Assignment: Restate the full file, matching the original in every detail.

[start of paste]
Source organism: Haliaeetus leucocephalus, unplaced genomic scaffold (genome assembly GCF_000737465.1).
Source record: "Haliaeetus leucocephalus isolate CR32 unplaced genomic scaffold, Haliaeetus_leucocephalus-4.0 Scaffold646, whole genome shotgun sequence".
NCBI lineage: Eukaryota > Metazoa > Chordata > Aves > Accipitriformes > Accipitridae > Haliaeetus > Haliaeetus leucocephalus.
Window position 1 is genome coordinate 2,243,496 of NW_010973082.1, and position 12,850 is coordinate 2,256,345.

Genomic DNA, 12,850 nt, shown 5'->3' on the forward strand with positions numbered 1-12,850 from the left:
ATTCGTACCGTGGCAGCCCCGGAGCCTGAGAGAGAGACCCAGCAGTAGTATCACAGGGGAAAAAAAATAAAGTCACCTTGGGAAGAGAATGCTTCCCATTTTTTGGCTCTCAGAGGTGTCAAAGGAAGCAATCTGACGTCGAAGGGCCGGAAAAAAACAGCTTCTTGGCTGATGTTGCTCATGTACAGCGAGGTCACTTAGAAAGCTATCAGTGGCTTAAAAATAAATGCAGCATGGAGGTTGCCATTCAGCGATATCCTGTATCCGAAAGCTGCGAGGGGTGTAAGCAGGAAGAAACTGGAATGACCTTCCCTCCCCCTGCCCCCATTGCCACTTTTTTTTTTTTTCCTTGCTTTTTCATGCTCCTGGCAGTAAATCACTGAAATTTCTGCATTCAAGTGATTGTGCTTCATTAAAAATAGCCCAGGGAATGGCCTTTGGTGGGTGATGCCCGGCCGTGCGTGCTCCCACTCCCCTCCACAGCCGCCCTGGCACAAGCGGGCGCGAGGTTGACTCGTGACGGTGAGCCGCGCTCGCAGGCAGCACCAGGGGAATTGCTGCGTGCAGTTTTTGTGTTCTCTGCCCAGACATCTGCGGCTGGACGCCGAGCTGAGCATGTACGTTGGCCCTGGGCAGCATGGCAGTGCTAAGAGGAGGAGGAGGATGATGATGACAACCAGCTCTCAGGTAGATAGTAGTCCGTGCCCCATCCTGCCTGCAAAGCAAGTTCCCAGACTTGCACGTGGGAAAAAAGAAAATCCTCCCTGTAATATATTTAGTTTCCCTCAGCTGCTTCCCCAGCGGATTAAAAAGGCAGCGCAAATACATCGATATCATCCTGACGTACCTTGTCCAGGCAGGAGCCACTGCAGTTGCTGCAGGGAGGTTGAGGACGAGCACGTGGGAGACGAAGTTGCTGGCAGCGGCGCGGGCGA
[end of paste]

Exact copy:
Source organism: Haliaeetus leucocephalus, unplaced genomic scaffold (genome assembly GCF_000737465.1).
Source record: "Haliaeetus leucocephalus isolate CR32 unplaced genomic scaffold, Haliaeetus_leucocephalus-4.0 Scaffold646, whole genome shotgun sequence".
NCBI lineage: Eukaryota > Metazoa > Chordata > Aves > Accipitriformes > Accipitridae > Haliaeetus > Haliaeetus leucocephalus.
Window position 1 is genome coordinate 2,243,496 of NW_010973082.1, and position 12,850 is coordinate 2,256,345.

Genomic DNA, 12,850 nt, shown 5'->3' on the forward strand with positions numbered 1-12,850 from the left:
ATTCGTACCGTGGCAGCCCCGGAGCCTGAGAGAGAGACCCAGCAGTAGTATCACAGGGGAAAAAAAATAAAGTCACCTTGGGAAGAGAATGCTTCCCATTTTTTGGCTCTCAGAGGTGTCAAAGGAAGCAATCTGACGTCGAAGGGCCGGAAAAAAACAGCTTCTTGGCTGATGTTGCTCATGTACAGCGAGGTCACTTAGAAAGCTATCAGTGGCTTAAAAATAAATGCAGCATGGAGGTTGCCATTCAGCGATATCCTGTATCCGAAAGCTGCGAGGGGTGTAAGCAGGAAGAAACTGGAATGACCTTCCCTCCCCCTGCCCCCATTGCCACTTTTTTTTTTTTTCCTTGCTTTTTCATGCTCCTGGCAGTAAATCACTGAAATTTCTGCATTCAAGTGATTGTGCTTCATTAAAAATAGCCCAGGGAATGGCCTTTGGTGGGTGATGCCCGGCCGTGCGTGCTCCCACTCCCCTCCACAGCCGCCCTGGCACAAGCGGGCGCGAGGTTGACTCGTGACGGTGAGCCGCGCTCGCAGGCAGCACCAGGGGAATTGCTGCGTGCAGTTTTTGTGTTCTCTGCCCAGACATCTGCGGCTGGACGCCGAGCTGAGCATGTACGTTGGCCCTGGGCAGCATGGCAGTGCTAAGAGGAGGAGGAGGATGATGATGACAACCAGCTCTCAGGTAGATAGTAGTCCGTGCCCCATCCTGCCTGCAAAGCAAGTTCCCAGACTTGCACGTGGGAAAAAAGAAAATCCTCCCTGTAATATATTTAGTTTCCCTCAGCTGCTTCCCCAGCGGATTAAAAAGGCAGCGCAAATACATCGATATCATCCTGACGTACCTTGTCCAGGCAGGAGCCACTGCAGTTGCTGCAGGGAGGTTGAGGACGAGCACGTGGGAGACGAAGTTGCTGGCAGCGGCGCGGGCGA